Part Nine: Yet in thy dark streets shineth the Everlasting Light
This line is from O Little Town of Bethlehem. My favorite version of the song is the one done to the tune of House of the Rising Sun, but regardless of the melody it's a great song lyric-wise. Something that I think is really cool is how Jesus is referred to as the "Everlasting Light" shining in the dark streets of Bethlehem. It reminds me of the Chris Tomlin song How Great is Our God with the lyrics:
He wraps Himself in light and darkness tries to hide and trembles at His voice...This idea of God as light for the world conjures up two images from my memory. First was a trip to Ohio Caverns sometime in middle school. I don't know how many of you have ever done cave tours but on this particular one, they took our group who-knows-how-far-down and for thirty seconds - to prove a point - they turned out the lights. It's the only time in a childhood marked with hide and seek games and playing outdoors at night that I ever remember being in complete darkness, literally unable to see my hand in front of my face. Even in those short seconds, panic crept in but was assuaged immediately when the switch flipped and light flooded back over the stone walkways. I always think back to that moment of light equaling hope when I consider the instantaneous moment that God's light entered a dark and weary world on the first Christmas.
The second memory this lyric reminds me of is celebrating Advent with my family. For those unfamiliar with the traditional Catholic celebration, Advent involves four candles - one for each week before Christmas - and every Sunday one or more candles are lit along with prayers and scripture readings and the number of candles lit signifies the number of the week. (Growing up with four kids in the house this was especially convenient, as we all got to light one, except there was some dissention over who got to light Week Three - the pink candle, One, Two and Four were purple). Anyways, I remember sitting around the table after dinner and reading Bible verses together and watching as each week another flame was added to the circle of candles. When I was little the candles were just mesmerizing because they were pretty but later I realized that this constantly increasing light signified our hearts and lives being prepared for Christ's birth.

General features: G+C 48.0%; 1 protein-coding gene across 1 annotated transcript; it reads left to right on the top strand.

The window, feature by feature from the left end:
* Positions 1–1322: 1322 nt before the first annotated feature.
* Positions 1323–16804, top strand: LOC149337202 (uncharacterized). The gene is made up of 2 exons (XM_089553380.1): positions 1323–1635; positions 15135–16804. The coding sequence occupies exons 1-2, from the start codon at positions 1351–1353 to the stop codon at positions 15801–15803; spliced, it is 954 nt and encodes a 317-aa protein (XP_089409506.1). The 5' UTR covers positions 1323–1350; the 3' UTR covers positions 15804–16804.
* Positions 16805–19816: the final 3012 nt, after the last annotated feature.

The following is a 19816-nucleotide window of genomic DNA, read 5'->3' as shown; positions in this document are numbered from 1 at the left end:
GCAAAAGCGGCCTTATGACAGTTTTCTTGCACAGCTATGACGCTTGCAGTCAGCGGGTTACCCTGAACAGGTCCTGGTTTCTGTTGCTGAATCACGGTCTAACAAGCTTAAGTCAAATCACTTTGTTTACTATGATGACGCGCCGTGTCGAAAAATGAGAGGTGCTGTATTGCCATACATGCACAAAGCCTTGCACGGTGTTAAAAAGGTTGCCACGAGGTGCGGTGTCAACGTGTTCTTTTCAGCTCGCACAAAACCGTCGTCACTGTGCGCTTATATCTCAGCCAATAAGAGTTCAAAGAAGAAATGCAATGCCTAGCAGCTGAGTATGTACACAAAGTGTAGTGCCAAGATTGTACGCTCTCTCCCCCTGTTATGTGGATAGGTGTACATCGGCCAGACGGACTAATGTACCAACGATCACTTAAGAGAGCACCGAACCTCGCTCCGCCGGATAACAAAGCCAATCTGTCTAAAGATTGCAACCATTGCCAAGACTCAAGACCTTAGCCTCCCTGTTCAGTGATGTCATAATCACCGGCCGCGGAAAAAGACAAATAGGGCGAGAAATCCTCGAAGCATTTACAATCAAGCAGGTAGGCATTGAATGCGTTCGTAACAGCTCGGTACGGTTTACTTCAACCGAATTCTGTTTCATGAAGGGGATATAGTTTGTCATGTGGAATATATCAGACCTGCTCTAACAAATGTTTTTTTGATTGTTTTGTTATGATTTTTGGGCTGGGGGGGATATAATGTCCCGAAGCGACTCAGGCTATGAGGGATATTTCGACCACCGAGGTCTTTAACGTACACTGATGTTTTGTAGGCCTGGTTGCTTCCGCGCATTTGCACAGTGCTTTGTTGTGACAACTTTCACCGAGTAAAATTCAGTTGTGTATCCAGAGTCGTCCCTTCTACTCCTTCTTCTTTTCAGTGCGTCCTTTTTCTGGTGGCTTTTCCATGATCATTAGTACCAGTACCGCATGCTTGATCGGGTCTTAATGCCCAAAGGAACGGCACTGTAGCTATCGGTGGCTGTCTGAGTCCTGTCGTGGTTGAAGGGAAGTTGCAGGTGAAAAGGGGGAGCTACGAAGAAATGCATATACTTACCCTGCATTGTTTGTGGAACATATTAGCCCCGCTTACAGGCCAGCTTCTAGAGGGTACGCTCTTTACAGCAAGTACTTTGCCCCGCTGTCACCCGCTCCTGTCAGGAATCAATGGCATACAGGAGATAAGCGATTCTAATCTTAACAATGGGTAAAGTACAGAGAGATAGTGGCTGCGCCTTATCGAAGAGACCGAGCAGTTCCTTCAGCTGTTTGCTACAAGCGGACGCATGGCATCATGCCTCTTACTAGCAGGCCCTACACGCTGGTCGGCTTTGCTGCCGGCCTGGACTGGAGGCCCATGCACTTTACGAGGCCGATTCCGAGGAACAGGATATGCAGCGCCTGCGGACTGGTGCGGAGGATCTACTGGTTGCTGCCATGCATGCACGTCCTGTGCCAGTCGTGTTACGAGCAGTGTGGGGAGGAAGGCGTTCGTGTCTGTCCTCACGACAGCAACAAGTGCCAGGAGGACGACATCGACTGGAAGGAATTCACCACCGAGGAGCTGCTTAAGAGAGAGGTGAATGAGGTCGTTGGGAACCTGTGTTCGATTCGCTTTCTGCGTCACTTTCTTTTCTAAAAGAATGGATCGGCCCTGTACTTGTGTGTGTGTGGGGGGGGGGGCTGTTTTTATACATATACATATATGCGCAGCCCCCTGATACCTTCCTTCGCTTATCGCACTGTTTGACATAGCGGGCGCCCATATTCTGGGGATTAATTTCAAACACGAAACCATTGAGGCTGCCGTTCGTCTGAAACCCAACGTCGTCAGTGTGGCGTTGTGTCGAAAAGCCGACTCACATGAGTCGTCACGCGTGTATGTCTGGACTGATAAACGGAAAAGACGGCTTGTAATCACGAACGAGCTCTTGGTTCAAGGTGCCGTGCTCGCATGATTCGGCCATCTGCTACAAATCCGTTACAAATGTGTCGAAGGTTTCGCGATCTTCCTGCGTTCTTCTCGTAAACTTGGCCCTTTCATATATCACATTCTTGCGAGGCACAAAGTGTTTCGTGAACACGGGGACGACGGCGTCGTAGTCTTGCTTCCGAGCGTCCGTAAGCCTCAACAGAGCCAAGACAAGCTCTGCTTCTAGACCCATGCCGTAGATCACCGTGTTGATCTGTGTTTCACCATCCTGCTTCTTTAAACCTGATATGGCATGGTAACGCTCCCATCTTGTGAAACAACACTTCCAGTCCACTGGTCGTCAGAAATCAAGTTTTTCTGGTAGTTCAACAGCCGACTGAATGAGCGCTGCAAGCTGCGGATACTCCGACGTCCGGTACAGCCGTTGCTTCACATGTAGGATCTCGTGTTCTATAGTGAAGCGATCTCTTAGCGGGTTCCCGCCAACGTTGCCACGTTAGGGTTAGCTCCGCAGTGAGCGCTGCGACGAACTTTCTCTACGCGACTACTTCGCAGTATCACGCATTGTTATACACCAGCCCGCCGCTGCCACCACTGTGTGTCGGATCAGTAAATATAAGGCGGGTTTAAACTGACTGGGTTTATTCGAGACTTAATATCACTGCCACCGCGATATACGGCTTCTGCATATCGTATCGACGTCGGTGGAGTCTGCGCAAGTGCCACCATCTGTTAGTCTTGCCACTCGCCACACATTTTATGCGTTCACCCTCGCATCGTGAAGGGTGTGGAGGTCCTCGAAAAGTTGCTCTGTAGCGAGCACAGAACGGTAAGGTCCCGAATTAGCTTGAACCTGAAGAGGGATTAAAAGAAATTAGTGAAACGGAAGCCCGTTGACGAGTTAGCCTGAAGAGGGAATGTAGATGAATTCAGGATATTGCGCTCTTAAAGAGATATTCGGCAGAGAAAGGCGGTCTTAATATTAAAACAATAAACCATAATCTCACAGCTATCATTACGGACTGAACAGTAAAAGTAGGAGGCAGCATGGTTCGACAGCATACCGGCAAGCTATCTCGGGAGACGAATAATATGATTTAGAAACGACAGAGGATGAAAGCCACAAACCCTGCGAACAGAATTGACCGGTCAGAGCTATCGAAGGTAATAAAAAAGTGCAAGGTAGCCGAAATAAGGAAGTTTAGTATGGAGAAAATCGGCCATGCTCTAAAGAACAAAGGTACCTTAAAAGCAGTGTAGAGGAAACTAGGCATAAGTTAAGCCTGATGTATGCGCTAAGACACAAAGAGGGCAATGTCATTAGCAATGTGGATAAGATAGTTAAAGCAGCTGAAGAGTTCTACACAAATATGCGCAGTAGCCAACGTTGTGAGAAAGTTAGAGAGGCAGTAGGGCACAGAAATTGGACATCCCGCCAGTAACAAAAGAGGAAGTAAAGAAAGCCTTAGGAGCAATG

On that first Christmas, as in my cave story, light was instantaneous. With the Star shining as a beacon in the sky, God tore into the darkness that enveloped the world. Nowadays perhaps, God's more subtle. Like with the Advent wreath of candles, He's reminding us more and more each week that His light is in the world and it's our choice to light more candles and create an ever increasing illumination. Not just at Christmas, but always - for every dark street, an Everlasting Light.